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The New Work Health And Safety Act 2011 (QLD) - Employer's Friend Or Foe?

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In July 2008, the Commonwealth and each State agreed to harmonise their work health and safety laws, including Regulations and Codes of Practice, in an effort to promote equality and certainty for employers and workers across the jurisdictions.

The new Queensland Work Health and Safety Act 2011 ("the new Act") will commence on 1 January 2012. The Act gives effect to the national model Work Health and Safety Act, developed by Safe Work Australia as part of the Australian Government's commitment to the harmonisation of work health and safety laws in Australia.


Under the previous legislation, a duty holder could only discharge their duty owed under the Act by strictly complying with the Codes of Practice and/or Regulations that prescribed how particular risks should be managed.

In contrast to this, section 17 of the new Act imposes a duty on the duty holder to eliminate risks to health and safety as far as is reasonably practicable. If it is not reasonably practicable to eliminate the risk, the person has a duty to minimise the risk as far as is reasonably practicable.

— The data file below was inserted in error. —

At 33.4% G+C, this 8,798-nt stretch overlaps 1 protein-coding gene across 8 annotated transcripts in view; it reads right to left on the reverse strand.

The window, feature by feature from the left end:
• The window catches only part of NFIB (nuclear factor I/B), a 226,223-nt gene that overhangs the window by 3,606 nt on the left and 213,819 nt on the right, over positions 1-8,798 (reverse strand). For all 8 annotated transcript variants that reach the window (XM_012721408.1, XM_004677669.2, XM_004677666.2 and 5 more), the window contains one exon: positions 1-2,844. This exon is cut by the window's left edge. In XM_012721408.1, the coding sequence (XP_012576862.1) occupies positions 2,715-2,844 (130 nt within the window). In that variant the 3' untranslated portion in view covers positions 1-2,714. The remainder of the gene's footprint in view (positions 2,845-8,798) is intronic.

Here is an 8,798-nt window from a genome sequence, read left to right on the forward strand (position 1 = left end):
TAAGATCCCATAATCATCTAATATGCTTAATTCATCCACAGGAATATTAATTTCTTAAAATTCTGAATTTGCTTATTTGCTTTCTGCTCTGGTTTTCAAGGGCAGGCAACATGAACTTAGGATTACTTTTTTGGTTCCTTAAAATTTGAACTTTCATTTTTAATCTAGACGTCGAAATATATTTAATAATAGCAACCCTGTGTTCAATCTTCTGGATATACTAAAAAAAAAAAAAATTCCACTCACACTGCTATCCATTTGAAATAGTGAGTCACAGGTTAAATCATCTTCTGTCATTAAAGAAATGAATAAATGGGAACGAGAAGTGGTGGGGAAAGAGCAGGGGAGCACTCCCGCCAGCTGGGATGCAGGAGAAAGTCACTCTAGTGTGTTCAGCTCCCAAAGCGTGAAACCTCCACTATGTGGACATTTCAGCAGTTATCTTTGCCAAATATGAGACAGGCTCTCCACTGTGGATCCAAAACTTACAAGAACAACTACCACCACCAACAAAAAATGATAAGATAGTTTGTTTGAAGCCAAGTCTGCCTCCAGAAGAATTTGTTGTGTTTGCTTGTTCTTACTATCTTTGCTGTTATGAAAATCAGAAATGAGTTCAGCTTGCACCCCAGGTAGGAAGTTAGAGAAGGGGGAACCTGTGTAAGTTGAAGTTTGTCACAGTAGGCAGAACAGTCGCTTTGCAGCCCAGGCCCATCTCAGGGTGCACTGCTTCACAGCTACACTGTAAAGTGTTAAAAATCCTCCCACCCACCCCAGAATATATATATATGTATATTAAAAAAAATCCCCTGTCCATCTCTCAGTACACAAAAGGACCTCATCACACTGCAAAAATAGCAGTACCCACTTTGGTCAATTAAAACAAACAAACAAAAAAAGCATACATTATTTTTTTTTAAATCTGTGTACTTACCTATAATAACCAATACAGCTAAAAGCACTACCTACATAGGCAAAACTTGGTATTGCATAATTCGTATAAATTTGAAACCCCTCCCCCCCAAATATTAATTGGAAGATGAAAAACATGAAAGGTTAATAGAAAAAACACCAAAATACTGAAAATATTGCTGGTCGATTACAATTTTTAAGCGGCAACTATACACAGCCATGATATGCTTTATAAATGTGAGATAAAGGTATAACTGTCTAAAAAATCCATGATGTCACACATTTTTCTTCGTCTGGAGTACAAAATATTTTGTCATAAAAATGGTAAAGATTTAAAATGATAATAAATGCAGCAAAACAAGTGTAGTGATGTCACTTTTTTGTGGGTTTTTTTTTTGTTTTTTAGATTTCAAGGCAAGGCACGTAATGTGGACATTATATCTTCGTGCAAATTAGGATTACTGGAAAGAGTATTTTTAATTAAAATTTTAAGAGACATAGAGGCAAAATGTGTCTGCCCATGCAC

The term 'reasonably practicable' in this context refers to what can reasonably be done 'at a particular time' taking into account and weighing up all relevant matters including:

  • the seriousness of the risk;
  • what the person concerned knows, or ought reasonably to know, about the hazard or the risk, and ways of eliminating or minimising the risk; and
  • the availability and suitability of ways to eliminate or minimise the risk.

Consequently, while a duty holder must still comply with applicable Regulations, it is no longer mandatory to comply with relevant Codes of Practice. The duty holder can vary their compliance with a Code, as long as the action they take to manage a particular risk is equivalent or higher than the standard action prescribed by that Code.

While these changes allow duty holders certain freedoms in relation to deciding how to discharge duties under the Act, duty holders must now consider all risks associated with the work and not just those which are provided for in Regulations and Codes of Practice.


A relevant Code of Practice may still be used as evidence in any court proceedings to assist in establishing what is "reasonably practicable" in the circumstances. Specifically, the court may have regard to a Code of Practice as evidence of what is known about a particular hazard or risk, risk assessment or risk control to which the Code relates.

Codes of Practice also act as guidelines for duty holders in relation to the minimum standards required in managing particular risks.

Accordingly, Safe Work Australia has drafted twelve Model Codes of Practice, covering a broad range of topics including, 'Managing the Work Environment and Activities', 'Labelling of Workplace Hazardous Chemicals', 'How to Prevent Falls at Workplaces' and 'Hazardous Manual Tasks'. All of the Model Codes of Practice can be found on the Safe Work Australia website (